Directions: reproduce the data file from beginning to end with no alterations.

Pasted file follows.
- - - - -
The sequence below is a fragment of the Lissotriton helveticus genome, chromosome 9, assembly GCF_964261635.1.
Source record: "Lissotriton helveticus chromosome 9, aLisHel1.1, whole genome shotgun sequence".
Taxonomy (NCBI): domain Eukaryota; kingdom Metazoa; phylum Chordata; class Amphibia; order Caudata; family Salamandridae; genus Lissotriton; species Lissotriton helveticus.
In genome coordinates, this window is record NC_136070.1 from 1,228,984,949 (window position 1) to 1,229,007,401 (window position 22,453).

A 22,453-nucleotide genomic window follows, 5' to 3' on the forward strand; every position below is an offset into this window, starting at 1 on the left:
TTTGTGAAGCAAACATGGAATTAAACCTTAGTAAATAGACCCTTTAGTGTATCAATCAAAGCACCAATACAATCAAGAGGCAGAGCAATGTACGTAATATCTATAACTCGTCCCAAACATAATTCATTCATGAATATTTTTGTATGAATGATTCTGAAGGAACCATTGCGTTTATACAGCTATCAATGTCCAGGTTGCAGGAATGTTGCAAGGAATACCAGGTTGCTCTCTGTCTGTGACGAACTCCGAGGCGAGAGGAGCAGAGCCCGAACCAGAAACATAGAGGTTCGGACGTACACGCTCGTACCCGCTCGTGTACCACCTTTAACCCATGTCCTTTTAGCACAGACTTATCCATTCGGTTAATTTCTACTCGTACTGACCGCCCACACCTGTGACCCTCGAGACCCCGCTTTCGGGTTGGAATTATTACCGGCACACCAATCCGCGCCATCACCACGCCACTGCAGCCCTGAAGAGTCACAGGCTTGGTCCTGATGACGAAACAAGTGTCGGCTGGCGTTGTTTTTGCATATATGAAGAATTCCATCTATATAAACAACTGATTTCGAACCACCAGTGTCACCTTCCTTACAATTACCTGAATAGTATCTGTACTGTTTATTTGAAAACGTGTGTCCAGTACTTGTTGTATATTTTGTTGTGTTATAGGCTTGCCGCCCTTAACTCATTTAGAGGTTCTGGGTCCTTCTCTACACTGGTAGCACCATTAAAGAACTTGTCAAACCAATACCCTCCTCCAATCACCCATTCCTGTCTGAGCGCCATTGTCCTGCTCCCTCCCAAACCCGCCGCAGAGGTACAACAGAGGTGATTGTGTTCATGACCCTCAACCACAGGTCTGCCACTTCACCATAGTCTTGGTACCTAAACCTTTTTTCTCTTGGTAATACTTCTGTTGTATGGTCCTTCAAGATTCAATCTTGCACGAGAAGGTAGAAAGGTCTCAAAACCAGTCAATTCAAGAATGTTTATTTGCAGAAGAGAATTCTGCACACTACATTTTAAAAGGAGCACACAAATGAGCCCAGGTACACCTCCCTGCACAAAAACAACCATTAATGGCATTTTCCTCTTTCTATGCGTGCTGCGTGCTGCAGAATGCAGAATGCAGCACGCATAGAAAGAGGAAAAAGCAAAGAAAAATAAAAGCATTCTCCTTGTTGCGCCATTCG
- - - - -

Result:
The sequence below is a fragment of the Lissotriton helveticus genome, chromosome 9, assembly GCF_964261635.1.
Source record: "Lissotriton helveticus chromosome 9, aLisHel1.1, whole genome shotgun sequence".
Taxonomy (NCBI): domain Eukaryota; kingdom Metazoa; phylum Chordata; class Amphibia; order Caudata; family Salamandridae; genus Lissotriton; species Lissotriton helveticus.
In genome coordinates, this window is record NC_136070.1 from 1,228,984,949 (window position 1) to 1,229,007,401 (window position 22,453).

A 22,453-nucleotide genomic window follows, 5' to 3' on the forward strand; every position below is an offset into this window, starting at 1 on the left:
TTTGTGAAGCAAACATGGAATTAAACCTTAGTAAATAGACCCTTTAGTGTATCAATCAAAGCACCAATACAATCAAGAGGCAGAGCAATGTACGTAATATCTATAACTCGTCCCAAACATAATTCATTCATGAATATTTTTGTATGAATGATTCTGAAGGAACCATTGCGTTTATACAGCTATCAATGTCCAGGTTGCAGGAATGTTGCAAGGAATACCAGGTTGCTCTCTGTCTGTGACGAACTCCGAGGCGAGAGGAGCAGAGCCCGAACCAGAAACATAGAGGTTCGGACGTACACGCTCGTACCCGCTCGTGTACCACCTTTAACCCATGTCCTTTTAGCACAGACTTATCCATTCGGTTAATTTCTACTCGTACTGACCGCCCACACCTGTGACCCTCGAGACCCCGCTTTCGGGTTGGAATTATTACCGGCACACCAATCCGCGCCATCACCACGCCACTGCAGCCCTGAAGAGTCACAGGCTTGGTCCTGATGACGAAACAAGTGTCGGCTGGCGTTGTTTTTGCATATATGAAGAATTCCATCTATATAAACAACTGATTTCGAACCACCAGTGTCACCTTCCTTACAATTACCTGAATAGTATCTGTACTGTTTATTTGAAAACGTGTGTCCAGTACTTGTTGTATATTTTGTTGTGTTATAGGCTTGCCGCCCTTAACTCATTTAGAGGTTCTGGGTCCTTCTCTACACTGGTAGCACCATTAAAGAACTTGTCAAACCAATACCCTCCTCCAATCACCCATTCCTGTCTGAGCGCCATTGTCCTGCTCCCTCCCAAACCCGCCGCAGAGGTACAACAGAGGTGATTGTGTTCATGACCCTCAACCACAGGTCTGCCACTTCACCATAGTCTTGGTACCTAAACCTTTTTTCTCTTGGTAATACTTCTGTTGTATGGTCCTTCAAGATTCAATCTTGCACGAGAAGGTAGAAAGGTCTCAAAACCAGTCAATTCAAGAATGTTTATTTGCAGAAGAGAATTCTGCACACTACATTTTAAAAGGAGCACACAAATGAGCCCAGGTACACCTCCCTGCACAAAAACAACCATTAATGGCATTTTCCTCTTTCTATGCGTGCTGCGTGCTGCAGAATGCAGAATGCAGCACGCATAGAAAGAGGAAAAAGCAAAGAAAAATAAAAGCATTCTCCTTGTTGCGCCATTCG